Matt is a current graduate student from LaPorte, Indiana, pursuing his Master of Science in Cyber Forensics. He also received his Bachelor of Science from Purdue in Computer and Information Technology with a focus in software development. His current research focuses on the attainment of evidence from solid state drives and identifying the errors that occur during the acquisition process. He also works closely with the Department of Defense’s Cyber Crime Center (DC3), in which he conducts research on solid state drives and their use of garbage collection and TRIM routines. He has developed and taught several seminars for training law enforcement officers in digital forensics. Along with training law enforcement he has assisted with digital investigations that include everything from burglary to terrorism. His skill set includes the ability to reverse engineer and analyze everything from hard drives to mobile devices. He enjoys several indoor and outdoor activities including biking, swimming, basketball, and soccer.
Computer Technology/Cyber Forensics
Advisor: Marcus Rogers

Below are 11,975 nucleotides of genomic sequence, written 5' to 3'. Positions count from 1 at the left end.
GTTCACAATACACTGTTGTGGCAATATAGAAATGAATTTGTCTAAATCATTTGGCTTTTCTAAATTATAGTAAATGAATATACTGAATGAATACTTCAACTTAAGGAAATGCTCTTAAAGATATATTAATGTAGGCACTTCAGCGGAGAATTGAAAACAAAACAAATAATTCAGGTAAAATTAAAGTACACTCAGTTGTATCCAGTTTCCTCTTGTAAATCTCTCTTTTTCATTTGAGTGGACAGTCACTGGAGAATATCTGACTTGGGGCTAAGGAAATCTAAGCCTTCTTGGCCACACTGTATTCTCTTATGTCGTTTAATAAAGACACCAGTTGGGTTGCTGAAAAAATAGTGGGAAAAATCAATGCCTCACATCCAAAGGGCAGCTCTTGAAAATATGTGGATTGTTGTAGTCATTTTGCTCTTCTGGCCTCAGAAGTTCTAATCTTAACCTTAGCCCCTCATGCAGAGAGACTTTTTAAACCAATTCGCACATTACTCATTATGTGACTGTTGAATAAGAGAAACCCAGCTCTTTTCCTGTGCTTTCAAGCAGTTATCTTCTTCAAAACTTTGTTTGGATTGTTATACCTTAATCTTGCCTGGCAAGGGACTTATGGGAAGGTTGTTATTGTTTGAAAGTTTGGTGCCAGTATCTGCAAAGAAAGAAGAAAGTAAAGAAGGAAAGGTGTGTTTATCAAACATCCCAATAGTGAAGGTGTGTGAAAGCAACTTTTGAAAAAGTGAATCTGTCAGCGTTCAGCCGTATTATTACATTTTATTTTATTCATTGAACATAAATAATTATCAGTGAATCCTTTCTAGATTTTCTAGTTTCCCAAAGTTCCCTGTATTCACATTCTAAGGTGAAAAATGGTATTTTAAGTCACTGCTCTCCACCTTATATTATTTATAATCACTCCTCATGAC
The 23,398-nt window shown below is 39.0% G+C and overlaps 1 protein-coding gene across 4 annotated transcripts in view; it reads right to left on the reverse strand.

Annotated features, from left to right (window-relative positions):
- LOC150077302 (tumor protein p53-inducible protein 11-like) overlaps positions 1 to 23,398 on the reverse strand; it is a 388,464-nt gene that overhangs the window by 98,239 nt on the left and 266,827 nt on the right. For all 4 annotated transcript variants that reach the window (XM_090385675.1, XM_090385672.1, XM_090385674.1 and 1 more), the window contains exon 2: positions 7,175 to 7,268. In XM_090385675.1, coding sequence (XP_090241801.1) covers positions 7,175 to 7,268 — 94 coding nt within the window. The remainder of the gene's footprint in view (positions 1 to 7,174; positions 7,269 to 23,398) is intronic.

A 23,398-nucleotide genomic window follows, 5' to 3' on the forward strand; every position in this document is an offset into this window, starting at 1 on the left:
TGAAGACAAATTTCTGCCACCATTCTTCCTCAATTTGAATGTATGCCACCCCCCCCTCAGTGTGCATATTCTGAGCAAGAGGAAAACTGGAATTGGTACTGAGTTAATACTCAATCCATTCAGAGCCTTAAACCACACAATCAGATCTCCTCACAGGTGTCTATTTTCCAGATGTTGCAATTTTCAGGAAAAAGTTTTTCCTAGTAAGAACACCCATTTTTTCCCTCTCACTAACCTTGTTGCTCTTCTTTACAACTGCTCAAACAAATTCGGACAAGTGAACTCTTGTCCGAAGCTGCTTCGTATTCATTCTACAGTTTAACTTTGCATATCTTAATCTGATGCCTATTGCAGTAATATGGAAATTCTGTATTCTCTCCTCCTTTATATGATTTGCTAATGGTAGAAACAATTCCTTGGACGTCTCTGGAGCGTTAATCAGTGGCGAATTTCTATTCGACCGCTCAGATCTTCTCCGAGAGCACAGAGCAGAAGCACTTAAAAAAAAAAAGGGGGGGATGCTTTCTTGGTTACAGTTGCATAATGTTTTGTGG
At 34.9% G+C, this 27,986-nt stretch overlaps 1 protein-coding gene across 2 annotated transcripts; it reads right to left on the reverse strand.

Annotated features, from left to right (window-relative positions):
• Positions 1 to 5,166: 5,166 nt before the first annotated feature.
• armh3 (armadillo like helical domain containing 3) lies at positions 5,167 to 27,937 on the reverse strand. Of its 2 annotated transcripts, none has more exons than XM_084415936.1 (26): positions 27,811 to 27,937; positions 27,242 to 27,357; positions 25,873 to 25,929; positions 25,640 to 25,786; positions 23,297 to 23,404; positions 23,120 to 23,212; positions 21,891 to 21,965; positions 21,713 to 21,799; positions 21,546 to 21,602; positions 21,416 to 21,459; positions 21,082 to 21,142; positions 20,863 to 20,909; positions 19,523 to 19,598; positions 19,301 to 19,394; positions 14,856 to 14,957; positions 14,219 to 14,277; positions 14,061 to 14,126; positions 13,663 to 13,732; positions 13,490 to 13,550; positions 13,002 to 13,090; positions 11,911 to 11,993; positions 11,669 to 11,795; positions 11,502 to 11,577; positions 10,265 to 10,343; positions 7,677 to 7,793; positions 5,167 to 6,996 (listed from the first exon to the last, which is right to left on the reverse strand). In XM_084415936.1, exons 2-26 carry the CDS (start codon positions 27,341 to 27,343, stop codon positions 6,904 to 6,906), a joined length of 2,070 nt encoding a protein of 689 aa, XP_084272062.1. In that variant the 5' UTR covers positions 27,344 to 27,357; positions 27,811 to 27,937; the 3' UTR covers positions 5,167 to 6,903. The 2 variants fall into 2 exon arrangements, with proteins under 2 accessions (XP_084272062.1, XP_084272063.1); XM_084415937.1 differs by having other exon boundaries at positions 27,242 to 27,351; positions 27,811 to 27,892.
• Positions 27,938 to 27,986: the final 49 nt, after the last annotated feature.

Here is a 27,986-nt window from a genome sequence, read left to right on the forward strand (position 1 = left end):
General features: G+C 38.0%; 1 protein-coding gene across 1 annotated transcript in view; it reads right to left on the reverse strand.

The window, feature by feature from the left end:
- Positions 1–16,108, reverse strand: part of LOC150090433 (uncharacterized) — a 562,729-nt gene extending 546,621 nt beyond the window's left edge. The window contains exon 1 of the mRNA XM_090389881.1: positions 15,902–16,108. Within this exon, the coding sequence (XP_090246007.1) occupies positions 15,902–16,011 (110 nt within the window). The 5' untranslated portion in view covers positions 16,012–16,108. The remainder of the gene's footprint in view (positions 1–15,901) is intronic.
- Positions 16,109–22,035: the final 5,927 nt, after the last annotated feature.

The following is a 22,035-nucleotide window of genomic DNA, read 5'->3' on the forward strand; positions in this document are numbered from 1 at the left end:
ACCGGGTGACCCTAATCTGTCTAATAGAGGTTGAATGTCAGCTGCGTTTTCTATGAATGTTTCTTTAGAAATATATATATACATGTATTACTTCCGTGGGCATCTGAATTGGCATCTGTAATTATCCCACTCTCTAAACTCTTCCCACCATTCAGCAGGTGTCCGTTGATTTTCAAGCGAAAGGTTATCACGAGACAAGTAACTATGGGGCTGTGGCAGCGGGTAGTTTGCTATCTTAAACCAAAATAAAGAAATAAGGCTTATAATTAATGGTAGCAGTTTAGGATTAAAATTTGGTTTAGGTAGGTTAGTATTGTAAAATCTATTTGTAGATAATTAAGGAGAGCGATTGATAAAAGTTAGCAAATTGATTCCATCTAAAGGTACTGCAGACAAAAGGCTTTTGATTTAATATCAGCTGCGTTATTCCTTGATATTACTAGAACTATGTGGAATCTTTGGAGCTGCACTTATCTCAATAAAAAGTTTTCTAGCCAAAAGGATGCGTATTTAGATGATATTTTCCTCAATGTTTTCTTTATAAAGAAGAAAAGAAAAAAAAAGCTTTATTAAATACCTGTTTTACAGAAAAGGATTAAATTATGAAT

Rachel is originally from Crown Point, IN and completed her undergraduate studies at Purdue, where she was also a four-year letter winner of the Purdue Swim Team. She is currently working on her PhD in the Cyber Forensics program. Rachel is also a Criminal Intelligence Analyst for the Indiana State Police and a member of the Internet Crimes Against Children Task Force. Her studies and research revolves around crimes against children, and understanding online predators; she is very passionate about finding out who these predators are, and cutting down on the incidences of child exploitation by means of technology. Rachel is very involved in cancer fundraising and advocacy and volunteers with non-profit cancer advocacy programs. She also enjoy sports, working out, being active, and cooking.